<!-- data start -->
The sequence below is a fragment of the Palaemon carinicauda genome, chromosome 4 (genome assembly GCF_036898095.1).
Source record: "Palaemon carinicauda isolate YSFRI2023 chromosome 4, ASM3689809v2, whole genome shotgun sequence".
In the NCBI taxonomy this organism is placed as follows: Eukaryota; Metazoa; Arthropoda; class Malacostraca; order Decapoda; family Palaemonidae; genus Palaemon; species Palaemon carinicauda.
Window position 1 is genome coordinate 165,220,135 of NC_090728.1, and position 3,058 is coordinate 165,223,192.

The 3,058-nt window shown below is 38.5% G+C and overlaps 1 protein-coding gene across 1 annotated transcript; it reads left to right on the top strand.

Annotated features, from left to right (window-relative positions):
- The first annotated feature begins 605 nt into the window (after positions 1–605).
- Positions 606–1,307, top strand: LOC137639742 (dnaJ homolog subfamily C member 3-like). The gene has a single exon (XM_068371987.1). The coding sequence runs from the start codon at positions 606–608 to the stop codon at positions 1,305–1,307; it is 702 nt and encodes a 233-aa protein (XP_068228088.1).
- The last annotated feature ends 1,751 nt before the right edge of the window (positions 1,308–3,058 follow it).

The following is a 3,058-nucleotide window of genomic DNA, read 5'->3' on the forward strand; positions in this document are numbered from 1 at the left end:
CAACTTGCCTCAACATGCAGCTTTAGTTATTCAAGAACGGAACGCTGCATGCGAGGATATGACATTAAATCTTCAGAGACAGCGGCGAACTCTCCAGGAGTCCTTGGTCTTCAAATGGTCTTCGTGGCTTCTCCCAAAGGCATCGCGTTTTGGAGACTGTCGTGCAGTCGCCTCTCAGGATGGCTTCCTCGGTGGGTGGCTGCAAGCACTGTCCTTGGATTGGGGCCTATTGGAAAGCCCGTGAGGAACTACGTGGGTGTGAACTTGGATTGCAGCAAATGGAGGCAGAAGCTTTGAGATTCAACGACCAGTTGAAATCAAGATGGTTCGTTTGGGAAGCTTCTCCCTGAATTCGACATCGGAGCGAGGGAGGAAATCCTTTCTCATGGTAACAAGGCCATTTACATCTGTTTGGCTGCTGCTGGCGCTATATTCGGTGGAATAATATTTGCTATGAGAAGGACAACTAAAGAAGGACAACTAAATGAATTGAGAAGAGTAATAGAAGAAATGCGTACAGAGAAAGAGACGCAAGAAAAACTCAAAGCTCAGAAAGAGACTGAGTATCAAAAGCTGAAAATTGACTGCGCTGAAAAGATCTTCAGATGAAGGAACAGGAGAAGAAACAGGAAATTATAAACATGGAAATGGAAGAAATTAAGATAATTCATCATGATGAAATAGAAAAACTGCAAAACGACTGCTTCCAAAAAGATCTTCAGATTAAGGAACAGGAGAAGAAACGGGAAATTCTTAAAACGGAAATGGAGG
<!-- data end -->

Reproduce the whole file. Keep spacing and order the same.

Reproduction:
The sequence below is a fragment of the Palaemon carinicauda genome, chromosome 4 (genome assembly GCF_036898095.1).
Source record: "Palaemon carinicauda isolate YSFRI2023 chromosome 4, ASM3689809v2, whole genome shotgun sequence".
In the NCBI taxonomy this organism is placed as follows: Eukaryota; Metazoa; Arthropoda; class Malacostraca; order Decapoda; family Palaemonidae; genus Palaemon; species Palaemon carinicauda.
Window position 1 is genome coordinate 165,220,135 of NC_090728.1, and position 3,058 is coordinate 165,223,192.

The 3,058-nt window shown below is 38.5% G+C and overlaps 1 protein-coding gene across 1 annotated transcript; it reads left to right on the top strand.

Annotated features, from left to right (window-relative positions):
- The first annotated feature begins 605 nt into the window (after positions 1–605).
- Positions 606–1,307, top strand: LOC137639742 (dnaJ homolog subfamily C member 3-like). The gene has a single exon (XM_068371987.1). The coding sequence runs from the start codon at positions 606–608 to the stop codon at positions 1,305–1,307; it is 702 nt and encodes a 233-aa protein (XP_068228088.1).
- The last annotated feature ends 1,751 nt before the right edge of the window (positions 1,308–3,058 follow it).

The following is a 3,058-nucleotide window of genomic DNA, read 5'->3' on the forward strand; positions in this document are numbered from 1 at the left end:
CAACTTGCCTCAACATGCAGCTTTAGTTATTCAAGAACGGAACGCTGCATGCGAGGATATGACATTAAATCTTCAGAGACAGCGGCGAACTCTCCAGGAGTCCTTGGTCTTCAAATGGTCTTCGTGGCTTCTCCCAAAGGCATCGCGTTTTGGAGACTGTCGTGCAGTCGCCTCTCAGGATGGCTTCCTCGGTGGGTGGCTGCAAGCACTGTCCTTGGATTGGGGCCTATTGGAAAGCCCGTGAGGAACTACGTGGGTGTGAACTTGGATTGCAGCAAATGGAGGCAGAAGCTTTGAGATTCAACGACCAGTTGAAATCAAGATGGTTCGTTTGGGAAGCTTCTCCCTGAATTCGACATCGGAGCGAGGGAGGAAATCCTTTCTCATGGTAACAAGGCCATTTACATCTGTTTGGCTGCTGCTGGCGCTATATTCGGTGGAATAATATTTGCTATGAGAAGGACAACTAAAGAAGGACAACTAAATGAATTGAGAAGAGTAATAGAAGAAATGCGTACAGAGAAAGAGACGCAAGAAAAACTCAAAGCTCAGAAAGAGACTGAGTATCAAAAGCTGAAAATTGACTGCGCTGAAAAGATCTTCAGATGAAGGAACAGGAGAAGAAACAGGAAATTATAAACATGGAAATGGAAGAAATTAAGATAATTCATCATGATGAAATAGAAAAACTGCAAAACGACTGCTTCCAAAAAGATCTTCAGATTAAGGAACAGGAGAAGAAACGGGAAATTCTTAAAACGGAAATGGAGG